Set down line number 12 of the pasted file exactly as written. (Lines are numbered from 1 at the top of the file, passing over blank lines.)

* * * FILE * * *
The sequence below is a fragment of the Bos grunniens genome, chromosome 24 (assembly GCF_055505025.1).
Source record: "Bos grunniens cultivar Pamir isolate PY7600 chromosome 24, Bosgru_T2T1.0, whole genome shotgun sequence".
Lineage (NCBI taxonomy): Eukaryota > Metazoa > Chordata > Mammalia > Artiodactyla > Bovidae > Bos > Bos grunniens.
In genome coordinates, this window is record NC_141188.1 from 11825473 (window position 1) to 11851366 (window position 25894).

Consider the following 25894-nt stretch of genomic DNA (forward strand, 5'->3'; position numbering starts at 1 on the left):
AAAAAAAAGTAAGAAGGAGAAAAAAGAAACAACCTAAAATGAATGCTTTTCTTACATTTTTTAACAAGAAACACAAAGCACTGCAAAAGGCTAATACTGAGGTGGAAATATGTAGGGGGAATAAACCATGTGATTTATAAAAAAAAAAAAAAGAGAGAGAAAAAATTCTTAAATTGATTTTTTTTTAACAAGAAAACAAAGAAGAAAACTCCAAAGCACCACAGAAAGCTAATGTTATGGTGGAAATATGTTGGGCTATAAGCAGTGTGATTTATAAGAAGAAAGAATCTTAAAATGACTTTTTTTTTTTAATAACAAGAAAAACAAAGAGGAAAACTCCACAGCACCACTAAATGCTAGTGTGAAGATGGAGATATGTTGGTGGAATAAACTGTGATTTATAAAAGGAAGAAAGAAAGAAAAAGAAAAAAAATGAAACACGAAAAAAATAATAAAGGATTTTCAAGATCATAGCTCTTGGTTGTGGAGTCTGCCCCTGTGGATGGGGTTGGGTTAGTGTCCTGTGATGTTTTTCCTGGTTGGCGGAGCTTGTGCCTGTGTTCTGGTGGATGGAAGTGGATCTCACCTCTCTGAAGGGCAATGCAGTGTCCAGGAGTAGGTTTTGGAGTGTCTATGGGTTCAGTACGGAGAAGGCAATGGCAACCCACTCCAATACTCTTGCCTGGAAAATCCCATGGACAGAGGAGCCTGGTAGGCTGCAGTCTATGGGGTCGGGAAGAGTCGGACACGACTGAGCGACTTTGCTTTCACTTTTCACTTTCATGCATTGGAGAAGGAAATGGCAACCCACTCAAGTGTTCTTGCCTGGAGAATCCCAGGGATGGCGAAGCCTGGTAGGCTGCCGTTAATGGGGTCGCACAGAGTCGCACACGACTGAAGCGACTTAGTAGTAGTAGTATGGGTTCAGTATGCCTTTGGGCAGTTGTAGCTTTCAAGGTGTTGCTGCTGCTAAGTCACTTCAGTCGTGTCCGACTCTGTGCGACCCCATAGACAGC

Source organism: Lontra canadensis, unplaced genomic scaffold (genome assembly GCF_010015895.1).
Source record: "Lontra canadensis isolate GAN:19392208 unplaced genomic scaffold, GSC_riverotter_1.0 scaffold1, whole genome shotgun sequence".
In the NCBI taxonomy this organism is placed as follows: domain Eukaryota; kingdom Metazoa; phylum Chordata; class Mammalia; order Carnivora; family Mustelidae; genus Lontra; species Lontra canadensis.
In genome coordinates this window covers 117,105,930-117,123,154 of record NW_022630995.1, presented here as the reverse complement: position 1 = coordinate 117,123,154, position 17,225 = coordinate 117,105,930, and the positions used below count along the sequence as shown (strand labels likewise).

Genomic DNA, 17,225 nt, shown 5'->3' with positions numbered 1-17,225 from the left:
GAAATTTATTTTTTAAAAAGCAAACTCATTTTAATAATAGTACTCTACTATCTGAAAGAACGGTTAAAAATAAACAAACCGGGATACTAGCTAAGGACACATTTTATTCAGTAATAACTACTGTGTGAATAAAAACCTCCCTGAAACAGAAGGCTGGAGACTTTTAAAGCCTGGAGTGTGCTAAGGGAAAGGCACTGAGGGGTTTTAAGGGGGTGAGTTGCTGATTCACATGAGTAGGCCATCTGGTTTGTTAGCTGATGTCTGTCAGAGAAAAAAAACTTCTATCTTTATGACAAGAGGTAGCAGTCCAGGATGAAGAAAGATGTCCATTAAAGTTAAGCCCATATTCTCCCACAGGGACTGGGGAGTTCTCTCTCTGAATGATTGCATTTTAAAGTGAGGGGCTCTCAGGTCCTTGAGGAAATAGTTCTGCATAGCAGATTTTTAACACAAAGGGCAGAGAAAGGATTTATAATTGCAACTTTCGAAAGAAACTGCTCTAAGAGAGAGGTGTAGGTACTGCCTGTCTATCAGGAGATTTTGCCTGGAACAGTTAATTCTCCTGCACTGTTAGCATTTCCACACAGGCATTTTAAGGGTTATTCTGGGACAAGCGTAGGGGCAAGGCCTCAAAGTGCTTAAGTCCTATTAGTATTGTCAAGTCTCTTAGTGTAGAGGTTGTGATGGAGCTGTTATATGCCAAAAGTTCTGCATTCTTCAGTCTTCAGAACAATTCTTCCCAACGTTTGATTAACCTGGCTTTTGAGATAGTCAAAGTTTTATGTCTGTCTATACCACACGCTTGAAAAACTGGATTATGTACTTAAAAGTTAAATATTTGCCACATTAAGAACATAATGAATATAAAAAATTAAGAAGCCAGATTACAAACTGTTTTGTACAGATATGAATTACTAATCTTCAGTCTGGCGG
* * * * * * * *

GAAATTTATTTTTTAAAAAGCAAACTCATTTTAATAATAGTACTCTACTATCTGAAAGAACGGTTAAAAATAAACAAACCGGGATACTAGCTAAGGACACATTTTATTCAGTAATAACTACTGTGTGAATAAAAACCTCCCTGAAACAGAAGGCTGGAGACTTTTAAAGCCTGGAGTGTGCTAAGGGAAAGGCACTGAGGGGTTTTAAGGGGGTGAGTTGCTGATTCACATGAGTAGGCCATCTGGTTTGTTAGCTGATGTCTGTCAGAGAAAAAAAACTTCTATCTTTATGACAAGAGGTAGCAGTCCAGGATGAAGAAAGATGTCCATTAAAGTTAAGCCCATATTCTCCCACAGGGACTGGGGAGTTCTCTCTCTGAATGATTGCATTTTAAAGTGAGGGGCTCTCAGGTCCTTGAGGAAATAGTTCTGCATAGCAGATTTTTAACACAAAGGGCAGAGAAAGGATTTATAATTGCAACTTTCGAAAGAAACTGCTCTAAGAGAGAGGTGTAGGTACTGCCTGTCTATCAGGAGATTTTGCCTGGAACAGTTAATTCTCCTGCACTGTTAGCATTTCCACACAGGCATTTTAAGGGTTATTCTGGGACAAGCGTAGGGGCAAGGCCTCAAAGTGCTTAAGTCCTATTAGTATTGTCAAGTCTCTTAGTGTAGAGGTTGTGATGGAGCTGTTATATGCCAAAAGTTCTGCATTCTTCAGTCTTCAGAACAATTCTTCCCAACGTTTGATTAACCTGGCTTTTGAGATAGTCAAAGTTTTATGTCTGTCTATACCACACGCTTGAAAAACTGGATTATGTACTTAAAAGTTAAATATTTGCCACATTAAGAACATAATGAATATAAAAAATTAAGAAGCCAGATTACAAACTGTTTTGTACAGATATGAATTACTAATCTTCAGTCTGGCGG